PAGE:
In the previous post -- Listing key information with category-triggers -- I showed how the category-triggers can be used to list key information. However, when I am doing this listing (or have completed the listing) I can find that my attention is drawn to some information that seems as though it would be a good subject itself for the listing of information with the category-triggers.
For example, when listing places relevant to the leaflet project, one of the places listed was: the optician's premises. The premises would make a worthy subject for the listing of information and I can opt to make the premises my main focus; if I am Mind mapping "the optician's premises" becomes the centre of the Mind map.
Listing key information with category-triggers
As the optician's premises is now my main focus of attention I can apply the procedure described in the last post -- the listing of key information with the category-triggers. However, here's an important point: when I get to the stage of listing projects (of the optician's premises) the first project I should list is the optician's project -- the distribution of the leaflets to attract new customers. It's almost as though the premises and the project have swapped places in the Mind map -- the optician's premises becomes the centre of the Mind map and the project (leaflet distribution) becomes a branch of that Mind map (click to enlarge)
The optician's premises: information listed with category-triggers
Opening time. First customer of day arrives. New stock arrives. Closing time. Anniversary of first opening.
The Christmas period. The half hour it takes for an eye-test. Weekends. The business year. Purchase made.
The front counter. The display area (for glasses). The front window. The eye-test room. The forecourt.
The leaflet distribution. Arranging the displays. General maintenance. Utilizing latest technology. Finding the right product for each customer.
Me (as optician). The receptionist. All customers. Rival opticians. Dissatisfied customers.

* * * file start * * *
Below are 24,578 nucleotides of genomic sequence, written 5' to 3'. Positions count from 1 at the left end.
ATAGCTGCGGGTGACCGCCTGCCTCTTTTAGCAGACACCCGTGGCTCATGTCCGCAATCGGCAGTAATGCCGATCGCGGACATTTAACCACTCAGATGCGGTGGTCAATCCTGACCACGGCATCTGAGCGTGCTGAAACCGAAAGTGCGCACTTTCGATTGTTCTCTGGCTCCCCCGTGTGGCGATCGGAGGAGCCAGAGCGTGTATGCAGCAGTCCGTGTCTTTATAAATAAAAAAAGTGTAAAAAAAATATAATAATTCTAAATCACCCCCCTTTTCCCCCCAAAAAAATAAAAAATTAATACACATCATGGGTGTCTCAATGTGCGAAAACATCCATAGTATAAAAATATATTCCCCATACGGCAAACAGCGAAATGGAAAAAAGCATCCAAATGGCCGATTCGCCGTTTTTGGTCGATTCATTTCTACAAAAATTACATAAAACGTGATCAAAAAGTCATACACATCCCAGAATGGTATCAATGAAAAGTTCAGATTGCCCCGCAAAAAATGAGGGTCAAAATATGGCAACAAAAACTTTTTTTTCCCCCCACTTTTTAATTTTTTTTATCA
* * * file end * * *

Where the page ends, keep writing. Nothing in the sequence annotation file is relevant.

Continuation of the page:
The ambience. The winter/summer temperature. The risk of vandalism/shoplifting. Demand. Size of premises.
Any glasses on display. Contact lenses. The telephone. Eye-test equipment. Furniture.
Receiving a phone call. Cleaning. Maintaining records. Greeting customers. Arranging stock layout.
The option to stay mindful of the original focus
It may well be that both the premises and the project (leaflet distribution) are worthy focuses in their own right and can thus be treated as separate entities. However, I may choose to remain mindful of the original focus (the leaflet distribution project) as I list information about the premises. Here is an example of how that can be a valuable strategy:
When I listed places relevant to the premises I listed the forecourt. Now if I turn my attention to the original focus -- the leaflet distribution project -- I see that the leaflets were listed as one of the leaflet distribution project's objects. Turning my thoughts to creativity I can "cross-pollinate" (the forecourt and the leaflets) to create an idea: the forecourt could have an advertising board that is similar in appearance to the leaflets -- same colouring, style and logo etc. Thus the "brand" of this opticians will be more recognisable, and any leaflet-recipient seeking the opticians will immediately recognise the optician's shop as the place they need to go.